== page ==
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He Deals With Dejection After Ejection

College basketball: Oklahoma State's Gottlieb is banished to locker room for second half after elbowing UCLA's Davis.

December 06, 1998|BILL SHAIKIN | TIMES STAFF WRITER

Doug Gottlieb sat in solitary confinement. The game went on without him. He could not play. He could not watch. He was a bad boy, and the referees told him to sit in the corner for the second half.

"I wasn't allowed to leave the locker room," Gottlieb said. "I couldn't even go out and sit with my family and cheer my teammates on. It was the worst feeling in the world."

As homecomings go, the Oklahoma State junior guard felt more like a court jester than a king. With friends and family flocking to the Arrowhead Pond of Anaheim to root for their local hero, Gottlieb let everyone down, including himself.

Gottlieb, who starred minutes away at Tustin High, received his second technical foul just before halftime, and with it an automatic ejection and banishment to the locker room for the second half of the Cowboys' 69-66 loss to UCLA on Saturday.

"I came in here [at halftime] and coach was on me," Gottlieb said. "When he's on you, the only thing you can do is come out and play a good second half, and I couldn't help my team."

In his previous game, Gottlieb set a school record with 18 assists. Against the Bruins, Gottlieb had five assists in 17 minutes. The Cowboys, however, finished with 25 turnovers, a number Oklahoma State Coach Eddie Sutton said was the highest since he arrived in Stillwater eight years ago.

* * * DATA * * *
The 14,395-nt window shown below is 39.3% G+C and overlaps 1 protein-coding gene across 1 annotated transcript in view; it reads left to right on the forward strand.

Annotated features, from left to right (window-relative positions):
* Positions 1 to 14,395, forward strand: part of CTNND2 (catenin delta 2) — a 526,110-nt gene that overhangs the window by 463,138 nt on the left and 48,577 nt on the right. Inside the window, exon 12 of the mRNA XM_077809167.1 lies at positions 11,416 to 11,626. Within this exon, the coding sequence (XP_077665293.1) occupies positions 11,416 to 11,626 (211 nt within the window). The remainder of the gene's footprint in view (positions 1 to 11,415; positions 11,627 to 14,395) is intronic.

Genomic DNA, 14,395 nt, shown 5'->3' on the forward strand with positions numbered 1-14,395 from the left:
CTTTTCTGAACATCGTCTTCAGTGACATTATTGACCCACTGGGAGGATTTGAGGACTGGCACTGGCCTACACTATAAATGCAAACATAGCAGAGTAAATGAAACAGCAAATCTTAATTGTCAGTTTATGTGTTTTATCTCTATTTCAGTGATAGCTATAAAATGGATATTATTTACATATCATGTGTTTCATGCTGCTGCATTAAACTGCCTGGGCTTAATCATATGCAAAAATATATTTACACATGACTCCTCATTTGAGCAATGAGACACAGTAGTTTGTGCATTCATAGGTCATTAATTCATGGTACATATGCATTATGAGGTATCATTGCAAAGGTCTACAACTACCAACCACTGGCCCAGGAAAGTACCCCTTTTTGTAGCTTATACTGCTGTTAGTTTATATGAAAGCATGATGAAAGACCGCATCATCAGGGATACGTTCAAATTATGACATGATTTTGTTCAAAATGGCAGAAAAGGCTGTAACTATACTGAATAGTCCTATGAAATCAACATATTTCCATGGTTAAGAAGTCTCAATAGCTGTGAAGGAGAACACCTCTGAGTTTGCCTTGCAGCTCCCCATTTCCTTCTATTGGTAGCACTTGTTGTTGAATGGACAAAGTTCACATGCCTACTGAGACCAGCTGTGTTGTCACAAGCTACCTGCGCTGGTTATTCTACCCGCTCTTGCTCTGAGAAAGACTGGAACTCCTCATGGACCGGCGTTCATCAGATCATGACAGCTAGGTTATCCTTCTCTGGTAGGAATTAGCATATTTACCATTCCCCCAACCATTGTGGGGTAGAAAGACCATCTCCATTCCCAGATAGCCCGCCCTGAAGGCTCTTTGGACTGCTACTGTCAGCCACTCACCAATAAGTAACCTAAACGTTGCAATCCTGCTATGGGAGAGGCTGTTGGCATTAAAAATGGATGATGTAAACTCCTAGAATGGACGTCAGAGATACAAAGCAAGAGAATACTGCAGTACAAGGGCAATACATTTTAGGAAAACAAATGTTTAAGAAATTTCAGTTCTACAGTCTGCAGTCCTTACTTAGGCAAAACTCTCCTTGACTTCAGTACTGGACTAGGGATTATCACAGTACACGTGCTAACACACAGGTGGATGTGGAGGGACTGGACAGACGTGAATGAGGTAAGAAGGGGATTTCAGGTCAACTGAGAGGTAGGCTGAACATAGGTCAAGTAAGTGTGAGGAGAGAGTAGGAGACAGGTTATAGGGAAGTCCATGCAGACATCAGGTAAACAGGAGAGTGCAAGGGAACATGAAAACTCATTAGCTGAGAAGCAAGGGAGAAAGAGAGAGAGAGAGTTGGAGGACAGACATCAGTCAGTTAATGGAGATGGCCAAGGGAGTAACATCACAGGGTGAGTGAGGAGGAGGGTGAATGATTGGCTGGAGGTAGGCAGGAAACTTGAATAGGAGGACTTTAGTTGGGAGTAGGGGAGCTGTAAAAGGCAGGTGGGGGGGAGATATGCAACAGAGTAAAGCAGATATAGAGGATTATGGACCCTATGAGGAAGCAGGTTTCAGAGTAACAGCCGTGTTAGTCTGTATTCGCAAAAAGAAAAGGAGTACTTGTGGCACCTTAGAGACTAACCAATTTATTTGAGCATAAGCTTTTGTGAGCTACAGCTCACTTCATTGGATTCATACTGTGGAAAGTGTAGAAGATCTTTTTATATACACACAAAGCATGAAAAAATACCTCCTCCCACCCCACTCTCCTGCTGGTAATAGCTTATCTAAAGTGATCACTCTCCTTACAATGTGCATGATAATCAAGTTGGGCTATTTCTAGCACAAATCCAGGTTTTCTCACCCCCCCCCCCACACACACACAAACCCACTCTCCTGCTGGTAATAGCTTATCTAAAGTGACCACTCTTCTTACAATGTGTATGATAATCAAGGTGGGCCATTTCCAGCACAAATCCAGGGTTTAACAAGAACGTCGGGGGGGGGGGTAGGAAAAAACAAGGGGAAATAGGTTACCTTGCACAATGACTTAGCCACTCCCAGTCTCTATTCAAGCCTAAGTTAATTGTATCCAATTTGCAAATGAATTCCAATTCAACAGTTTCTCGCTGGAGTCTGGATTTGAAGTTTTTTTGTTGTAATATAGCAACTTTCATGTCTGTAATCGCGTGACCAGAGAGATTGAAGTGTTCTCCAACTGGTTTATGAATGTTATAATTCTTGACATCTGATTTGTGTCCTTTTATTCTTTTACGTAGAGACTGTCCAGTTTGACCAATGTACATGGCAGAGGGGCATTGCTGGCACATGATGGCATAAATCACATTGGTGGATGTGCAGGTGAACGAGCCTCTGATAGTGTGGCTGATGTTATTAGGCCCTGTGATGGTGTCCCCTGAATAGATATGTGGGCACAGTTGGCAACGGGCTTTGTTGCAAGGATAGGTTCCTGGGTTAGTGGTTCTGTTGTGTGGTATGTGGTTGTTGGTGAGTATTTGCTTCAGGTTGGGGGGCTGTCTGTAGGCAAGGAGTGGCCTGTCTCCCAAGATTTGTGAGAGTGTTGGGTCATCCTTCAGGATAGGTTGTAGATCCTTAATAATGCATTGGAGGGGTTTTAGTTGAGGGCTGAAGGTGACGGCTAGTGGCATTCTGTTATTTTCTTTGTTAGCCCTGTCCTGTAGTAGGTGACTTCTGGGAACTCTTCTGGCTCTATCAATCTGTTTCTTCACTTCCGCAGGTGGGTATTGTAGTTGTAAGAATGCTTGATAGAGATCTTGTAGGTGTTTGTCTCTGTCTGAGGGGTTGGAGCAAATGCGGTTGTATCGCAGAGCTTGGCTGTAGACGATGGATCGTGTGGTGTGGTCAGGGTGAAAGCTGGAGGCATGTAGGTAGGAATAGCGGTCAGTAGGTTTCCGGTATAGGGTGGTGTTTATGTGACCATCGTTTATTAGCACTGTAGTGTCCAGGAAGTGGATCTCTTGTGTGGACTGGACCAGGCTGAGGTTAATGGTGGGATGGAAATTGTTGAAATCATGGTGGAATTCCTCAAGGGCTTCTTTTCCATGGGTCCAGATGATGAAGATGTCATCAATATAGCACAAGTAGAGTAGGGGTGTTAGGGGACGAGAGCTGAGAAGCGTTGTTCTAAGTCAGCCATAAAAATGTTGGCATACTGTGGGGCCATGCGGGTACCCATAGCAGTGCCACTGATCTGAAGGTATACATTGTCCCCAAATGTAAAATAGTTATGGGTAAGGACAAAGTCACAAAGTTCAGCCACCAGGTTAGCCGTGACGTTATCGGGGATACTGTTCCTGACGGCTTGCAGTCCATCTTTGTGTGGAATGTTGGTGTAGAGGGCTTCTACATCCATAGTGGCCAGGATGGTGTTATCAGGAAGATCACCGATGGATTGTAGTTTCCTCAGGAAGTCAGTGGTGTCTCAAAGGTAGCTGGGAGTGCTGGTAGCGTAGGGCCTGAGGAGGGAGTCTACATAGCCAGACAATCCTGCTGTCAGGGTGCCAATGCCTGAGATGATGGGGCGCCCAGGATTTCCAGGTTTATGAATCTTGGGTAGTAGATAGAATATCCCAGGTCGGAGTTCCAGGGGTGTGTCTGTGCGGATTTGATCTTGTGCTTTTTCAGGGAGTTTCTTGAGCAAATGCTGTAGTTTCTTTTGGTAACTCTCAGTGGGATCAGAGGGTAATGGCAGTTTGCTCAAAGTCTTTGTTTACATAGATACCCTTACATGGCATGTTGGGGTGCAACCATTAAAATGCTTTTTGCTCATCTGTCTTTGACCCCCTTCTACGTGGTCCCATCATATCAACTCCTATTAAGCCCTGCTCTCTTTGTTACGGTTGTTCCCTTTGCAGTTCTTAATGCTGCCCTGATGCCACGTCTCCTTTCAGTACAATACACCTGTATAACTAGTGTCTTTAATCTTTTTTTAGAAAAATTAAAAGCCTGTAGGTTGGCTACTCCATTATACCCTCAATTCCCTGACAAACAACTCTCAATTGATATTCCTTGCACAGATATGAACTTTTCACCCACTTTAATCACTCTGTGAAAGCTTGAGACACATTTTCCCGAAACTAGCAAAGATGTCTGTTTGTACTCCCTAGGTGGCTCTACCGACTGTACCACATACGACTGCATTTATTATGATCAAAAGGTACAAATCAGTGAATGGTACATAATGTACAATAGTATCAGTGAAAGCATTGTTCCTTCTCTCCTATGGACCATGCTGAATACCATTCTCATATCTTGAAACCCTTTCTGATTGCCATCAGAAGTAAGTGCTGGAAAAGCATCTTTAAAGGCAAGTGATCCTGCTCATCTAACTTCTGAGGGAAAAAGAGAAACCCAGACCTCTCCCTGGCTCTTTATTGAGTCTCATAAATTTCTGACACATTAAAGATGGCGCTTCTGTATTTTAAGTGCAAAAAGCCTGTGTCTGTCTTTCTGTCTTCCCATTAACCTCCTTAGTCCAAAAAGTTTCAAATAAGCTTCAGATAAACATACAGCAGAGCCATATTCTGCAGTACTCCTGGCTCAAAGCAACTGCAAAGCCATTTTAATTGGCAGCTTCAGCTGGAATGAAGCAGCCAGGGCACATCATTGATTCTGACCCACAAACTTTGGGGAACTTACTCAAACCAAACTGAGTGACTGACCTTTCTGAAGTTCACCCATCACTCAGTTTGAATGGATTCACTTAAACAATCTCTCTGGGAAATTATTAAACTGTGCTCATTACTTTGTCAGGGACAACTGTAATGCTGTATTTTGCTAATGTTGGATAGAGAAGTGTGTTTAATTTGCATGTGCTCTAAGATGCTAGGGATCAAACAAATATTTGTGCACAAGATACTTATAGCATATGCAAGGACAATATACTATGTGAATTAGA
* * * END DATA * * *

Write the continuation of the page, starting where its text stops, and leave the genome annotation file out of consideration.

Said UCLA Coach Steve Lavin: "That's like forcing Vince Lombardi's football team into 12 turnovers."

Gottlieb received his first technical foul five minutes into the game, for overly contesting a call. The second technical coincided with the buzzer at the end of the first half.

In the final seconds of the half, UCLA guard Baron Davis split the Oklahoma State defense, dodging defenders down the length of the court and punctuating the drive with a layup. As Davis turned to run upcourt, he smiled and clapped wildly. Gottlieb jabbed him with an elbow, Davis fell hard and fast to the floor, and that was the afternoon for Gottlieb.

"I elbowed him and kind of bumped him, and he just flopped over," Gottlieb said. "It wasn't as blatant as he made it look like."

Said Davis, grinning widely: "I flopped a little bit."

So what prompted the exchange? Depends whom you believe. Gottlieb said Davis never shut up. Davis said he never said a word.

"I don't remember even talking to him," Davis said. "There wasn't any trash-talking. I don't know what he's talking about. . . .

"He was frustrated the whole game. He lost his cool. He lost his poise and took a shot at me."

The Bruins ought to credit Davis with an assist on the play, intentional or otherwise. With some acting and a debatable amount of provocation, Davis took out the player he called "the one who makes them go."

Said Davis: "He's their only point guard, really."

Gottlieb wasn't about to congratulate Davis on his savvy, but he did acknowledge he should have known better.

"It's my own fault," Gottlieb said. "He wanted to talk trash the whole game. You can't let yourself get involved in that. You can't let his mind games get to you. You have to let the scoreboard do the talking for you.

"I don't blame him, but I don't tip my hat to him, either. . . . He's such a fine athlete, he should just go out and play."

During his 30 minutes in solitary confinement, Gottlieb made a wish.

"I can just hope we play UCLA in the NCAA tournament. They're a good team. They're a talented team. In many ways, we're a better team. We have the age. We have the experience. We have the maturity.

"Of course, the way I acted was immature."

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